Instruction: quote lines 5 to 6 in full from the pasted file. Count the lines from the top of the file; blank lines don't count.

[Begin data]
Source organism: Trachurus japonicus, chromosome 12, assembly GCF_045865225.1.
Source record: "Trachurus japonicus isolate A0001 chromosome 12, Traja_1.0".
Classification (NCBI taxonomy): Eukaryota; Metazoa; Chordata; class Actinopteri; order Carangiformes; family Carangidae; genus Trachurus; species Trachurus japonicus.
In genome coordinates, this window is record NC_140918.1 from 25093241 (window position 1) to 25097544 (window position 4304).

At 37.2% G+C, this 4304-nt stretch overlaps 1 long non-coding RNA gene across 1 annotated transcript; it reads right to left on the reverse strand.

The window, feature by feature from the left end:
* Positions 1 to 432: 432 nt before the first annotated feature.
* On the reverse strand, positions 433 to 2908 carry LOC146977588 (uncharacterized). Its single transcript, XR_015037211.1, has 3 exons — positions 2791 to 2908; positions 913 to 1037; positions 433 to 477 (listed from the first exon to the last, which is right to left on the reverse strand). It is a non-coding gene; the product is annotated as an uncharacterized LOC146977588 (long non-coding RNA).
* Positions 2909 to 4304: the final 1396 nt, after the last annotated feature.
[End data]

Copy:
At 37.2% G+C, this 4304-nt stretch overlaps 1 long non-coding RNA gene across 1 annotated transcript; it reads right to left on the reverse strand.

The window, feature by feature from the left end: